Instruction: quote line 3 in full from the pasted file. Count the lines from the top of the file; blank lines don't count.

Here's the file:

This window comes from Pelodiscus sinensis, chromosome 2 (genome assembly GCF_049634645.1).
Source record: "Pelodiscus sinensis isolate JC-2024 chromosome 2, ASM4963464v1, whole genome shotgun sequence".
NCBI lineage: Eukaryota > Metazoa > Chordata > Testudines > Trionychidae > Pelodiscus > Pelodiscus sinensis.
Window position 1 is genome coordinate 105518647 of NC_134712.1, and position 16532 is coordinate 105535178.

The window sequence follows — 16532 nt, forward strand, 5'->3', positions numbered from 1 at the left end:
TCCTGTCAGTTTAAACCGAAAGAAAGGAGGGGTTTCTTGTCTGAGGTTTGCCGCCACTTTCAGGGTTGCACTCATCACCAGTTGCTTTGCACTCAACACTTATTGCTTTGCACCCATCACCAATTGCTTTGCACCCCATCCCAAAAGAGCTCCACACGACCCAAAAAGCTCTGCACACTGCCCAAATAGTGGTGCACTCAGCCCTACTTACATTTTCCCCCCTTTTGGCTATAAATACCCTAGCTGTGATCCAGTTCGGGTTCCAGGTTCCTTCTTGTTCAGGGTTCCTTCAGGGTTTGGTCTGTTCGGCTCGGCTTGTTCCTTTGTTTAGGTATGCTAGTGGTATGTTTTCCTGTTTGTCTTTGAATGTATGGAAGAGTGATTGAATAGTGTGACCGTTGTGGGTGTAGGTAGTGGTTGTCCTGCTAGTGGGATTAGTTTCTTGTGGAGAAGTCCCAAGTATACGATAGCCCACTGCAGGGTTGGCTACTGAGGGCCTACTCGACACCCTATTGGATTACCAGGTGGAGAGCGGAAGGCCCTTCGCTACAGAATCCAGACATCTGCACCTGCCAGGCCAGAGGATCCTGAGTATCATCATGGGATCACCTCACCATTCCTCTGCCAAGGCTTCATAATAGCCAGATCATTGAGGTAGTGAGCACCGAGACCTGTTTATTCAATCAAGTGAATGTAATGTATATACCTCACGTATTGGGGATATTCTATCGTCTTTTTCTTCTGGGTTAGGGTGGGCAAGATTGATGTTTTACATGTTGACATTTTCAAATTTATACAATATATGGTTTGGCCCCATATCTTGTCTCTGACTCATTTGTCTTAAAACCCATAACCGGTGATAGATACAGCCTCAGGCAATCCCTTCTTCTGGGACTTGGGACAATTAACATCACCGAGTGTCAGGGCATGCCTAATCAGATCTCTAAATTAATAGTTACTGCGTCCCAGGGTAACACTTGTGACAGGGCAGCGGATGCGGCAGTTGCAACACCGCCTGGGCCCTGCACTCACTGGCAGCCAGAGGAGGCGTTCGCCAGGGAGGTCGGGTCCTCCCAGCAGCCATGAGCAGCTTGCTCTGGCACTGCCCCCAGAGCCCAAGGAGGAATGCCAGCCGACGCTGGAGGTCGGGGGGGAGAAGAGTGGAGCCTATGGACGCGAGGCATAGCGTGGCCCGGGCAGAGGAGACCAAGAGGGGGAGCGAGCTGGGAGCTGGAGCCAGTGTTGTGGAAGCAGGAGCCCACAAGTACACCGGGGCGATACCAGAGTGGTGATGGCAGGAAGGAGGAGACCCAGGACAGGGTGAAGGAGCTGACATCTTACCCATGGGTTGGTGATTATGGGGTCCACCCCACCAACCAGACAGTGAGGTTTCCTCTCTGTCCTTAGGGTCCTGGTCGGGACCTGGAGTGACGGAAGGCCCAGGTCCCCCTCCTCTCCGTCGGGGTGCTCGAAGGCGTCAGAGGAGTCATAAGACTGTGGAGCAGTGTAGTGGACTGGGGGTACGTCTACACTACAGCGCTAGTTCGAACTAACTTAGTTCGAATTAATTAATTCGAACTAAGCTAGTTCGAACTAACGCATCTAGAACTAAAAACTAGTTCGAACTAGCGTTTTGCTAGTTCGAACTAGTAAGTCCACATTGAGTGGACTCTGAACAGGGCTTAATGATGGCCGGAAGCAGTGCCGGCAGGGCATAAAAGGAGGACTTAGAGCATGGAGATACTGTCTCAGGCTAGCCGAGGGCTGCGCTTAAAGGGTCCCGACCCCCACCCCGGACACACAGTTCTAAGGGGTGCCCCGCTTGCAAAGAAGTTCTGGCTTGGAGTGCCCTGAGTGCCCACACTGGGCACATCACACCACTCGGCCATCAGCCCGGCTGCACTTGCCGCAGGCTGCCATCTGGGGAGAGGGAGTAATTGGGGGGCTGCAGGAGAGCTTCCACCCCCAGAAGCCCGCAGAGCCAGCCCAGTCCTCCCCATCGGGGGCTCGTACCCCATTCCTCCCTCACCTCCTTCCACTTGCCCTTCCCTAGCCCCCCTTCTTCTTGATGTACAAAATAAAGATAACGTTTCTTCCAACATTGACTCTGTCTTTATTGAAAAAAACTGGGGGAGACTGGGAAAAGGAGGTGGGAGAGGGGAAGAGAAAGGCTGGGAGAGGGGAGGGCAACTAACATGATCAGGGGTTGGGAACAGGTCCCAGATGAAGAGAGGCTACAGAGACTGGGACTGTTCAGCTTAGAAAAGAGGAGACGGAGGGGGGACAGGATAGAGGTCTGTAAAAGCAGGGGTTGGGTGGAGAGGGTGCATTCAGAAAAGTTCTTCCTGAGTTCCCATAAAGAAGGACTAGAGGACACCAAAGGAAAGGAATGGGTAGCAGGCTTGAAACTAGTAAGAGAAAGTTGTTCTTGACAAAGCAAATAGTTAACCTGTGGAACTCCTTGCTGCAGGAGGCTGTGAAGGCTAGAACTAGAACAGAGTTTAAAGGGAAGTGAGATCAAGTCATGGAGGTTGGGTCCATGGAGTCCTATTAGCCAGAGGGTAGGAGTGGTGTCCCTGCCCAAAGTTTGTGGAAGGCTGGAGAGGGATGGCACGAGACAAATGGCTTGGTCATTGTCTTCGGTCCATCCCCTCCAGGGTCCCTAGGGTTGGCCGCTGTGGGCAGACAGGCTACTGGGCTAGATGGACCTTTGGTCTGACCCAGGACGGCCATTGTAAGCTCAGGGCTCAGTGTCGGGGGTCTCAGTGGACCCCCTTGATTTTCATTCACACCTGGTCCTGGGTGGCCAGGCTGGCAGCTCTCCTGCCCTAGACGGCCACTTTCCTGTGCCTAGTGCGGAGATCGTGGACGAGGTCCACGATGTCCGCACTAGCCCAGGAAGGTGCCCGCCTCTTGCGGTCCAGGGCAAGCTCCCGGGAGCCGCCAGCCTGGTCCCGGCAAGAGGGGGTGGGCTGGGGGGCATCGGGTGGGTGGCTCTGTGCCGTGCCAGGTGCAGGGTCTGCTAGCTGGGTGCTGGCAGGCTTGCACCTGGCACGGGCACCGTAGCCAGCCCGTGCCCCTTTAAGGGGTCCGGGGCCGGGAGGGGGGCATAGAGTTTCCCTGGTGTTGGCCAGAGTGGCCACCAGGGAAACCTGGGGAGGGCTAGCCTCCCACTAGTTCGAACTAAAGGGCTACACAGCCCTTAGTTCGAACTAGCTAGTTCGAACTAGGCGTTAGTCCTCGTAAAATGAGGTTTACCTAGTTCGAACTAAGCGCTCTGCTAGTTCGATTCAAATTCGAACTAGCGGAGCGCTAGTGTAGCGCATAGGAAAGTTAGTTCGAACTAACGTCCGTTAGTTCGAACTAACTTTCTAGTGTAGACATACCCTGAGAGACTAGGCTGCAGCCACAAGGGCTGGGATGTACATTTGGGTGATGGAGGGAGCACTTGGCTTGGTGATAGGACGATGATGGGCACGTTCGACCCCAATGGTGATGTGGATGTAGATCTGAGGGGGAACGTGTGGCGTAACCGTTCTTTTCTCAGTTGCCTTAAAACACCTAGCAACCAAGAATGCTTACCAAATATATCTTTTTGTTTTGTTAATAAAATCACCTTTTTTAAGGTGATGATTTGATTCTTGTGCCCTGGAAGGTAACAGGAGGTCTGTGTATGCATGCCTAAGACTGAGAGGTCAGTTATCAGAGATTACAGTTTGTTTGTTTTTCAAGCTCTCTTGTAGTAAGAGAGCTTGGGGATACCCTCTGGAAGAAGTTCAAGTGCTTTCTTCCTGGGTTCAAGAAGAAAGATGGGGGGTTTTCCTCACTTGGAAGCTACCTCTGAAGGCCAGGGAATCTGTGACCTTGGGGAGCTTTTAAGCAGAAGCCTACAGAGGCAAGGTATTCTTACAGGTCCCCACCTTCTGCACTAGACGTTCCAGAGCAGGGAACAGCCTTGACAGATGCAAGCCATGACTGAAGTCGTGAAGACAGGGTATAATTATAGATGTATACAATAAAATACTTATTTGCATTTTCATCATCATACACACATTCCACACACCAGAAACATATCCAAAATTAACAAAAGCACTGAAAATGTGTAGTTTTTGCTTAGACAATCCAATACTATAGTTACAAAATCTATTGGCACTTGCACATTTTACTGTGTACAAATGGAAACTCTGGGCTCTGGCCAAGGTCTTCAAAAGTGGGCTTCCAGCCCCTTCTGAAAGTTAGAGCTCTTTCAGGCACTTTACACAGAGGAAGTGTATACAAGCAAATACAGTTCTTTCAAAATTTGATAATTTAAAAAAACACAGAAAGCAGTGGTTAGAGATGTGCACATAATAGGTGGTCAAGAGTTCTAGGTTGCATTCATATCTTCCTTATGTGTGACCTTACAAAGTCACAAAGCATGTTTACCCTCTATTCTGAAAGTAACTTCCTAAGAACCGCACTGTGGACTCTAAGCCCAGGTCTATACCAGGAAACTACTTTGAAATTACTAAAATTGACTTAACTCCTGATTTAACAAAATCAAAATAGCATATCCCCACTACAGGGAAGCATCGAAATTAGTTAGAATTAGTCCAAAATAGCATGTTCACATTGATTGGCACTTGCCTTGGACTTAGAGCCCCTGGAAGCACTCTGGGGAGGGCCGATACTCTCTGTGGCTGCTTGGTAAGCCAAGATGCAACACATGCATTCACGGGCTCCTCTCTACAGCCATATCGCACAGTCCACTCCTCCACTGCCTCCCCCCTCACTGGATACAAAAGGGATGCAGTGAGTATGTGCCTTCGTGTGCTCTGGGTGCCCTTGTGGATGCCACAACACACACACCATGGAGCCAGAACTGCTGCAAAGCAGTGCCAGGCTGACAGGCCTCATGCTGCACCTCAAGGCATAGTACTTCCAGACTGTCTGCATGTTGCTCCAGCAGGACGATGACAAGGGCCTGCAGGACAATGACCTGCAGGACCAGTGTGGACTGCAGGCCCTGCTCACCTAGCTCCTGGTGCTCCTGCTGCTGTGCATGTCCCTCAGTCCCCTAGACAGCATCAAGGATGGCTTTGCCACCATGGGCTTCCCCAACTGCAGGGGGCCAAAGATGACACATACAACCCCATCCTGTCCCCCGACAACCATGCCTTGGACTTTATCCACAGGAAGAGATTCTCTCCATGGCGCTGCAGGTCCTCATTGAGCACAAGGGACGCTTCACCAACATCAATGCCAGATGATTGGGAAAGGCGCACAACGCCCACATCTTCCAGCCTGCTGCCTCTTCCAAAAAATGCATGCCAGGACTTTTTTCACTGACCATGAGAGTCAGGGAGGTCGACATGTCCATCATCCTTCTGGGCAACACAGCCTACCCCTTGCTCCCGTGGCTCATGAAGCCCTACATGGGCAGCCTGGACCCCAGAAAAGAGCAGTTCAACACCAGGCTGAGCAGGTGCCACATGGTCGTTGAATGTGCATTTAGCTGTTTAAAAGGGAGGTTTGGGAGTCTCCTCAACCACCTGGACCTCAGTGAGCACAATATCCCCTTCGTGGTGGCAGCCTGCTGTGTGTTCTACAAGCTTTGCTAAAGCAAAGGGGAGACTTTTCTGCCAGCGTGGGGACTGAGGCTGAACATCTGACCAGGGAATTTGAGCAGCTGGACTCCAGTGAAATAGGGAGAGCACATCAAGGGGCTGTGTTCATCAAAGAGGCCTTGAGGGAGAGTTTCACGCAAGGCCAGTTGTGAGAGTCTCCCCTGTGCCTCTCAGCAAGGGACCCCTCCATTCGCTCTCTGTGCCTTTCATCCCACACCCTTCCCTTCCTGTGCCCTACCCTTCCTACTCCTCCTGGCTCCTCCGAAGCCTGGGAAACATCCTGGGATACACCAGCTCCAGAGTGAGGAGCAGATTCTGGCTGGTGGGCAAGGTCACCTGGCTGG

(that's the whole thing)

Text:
NCBI lineage: Eukaryota > Metazoa > Chordata > Testudines > Trionychidae > Pelodiscus > Pelodiscus sinensis.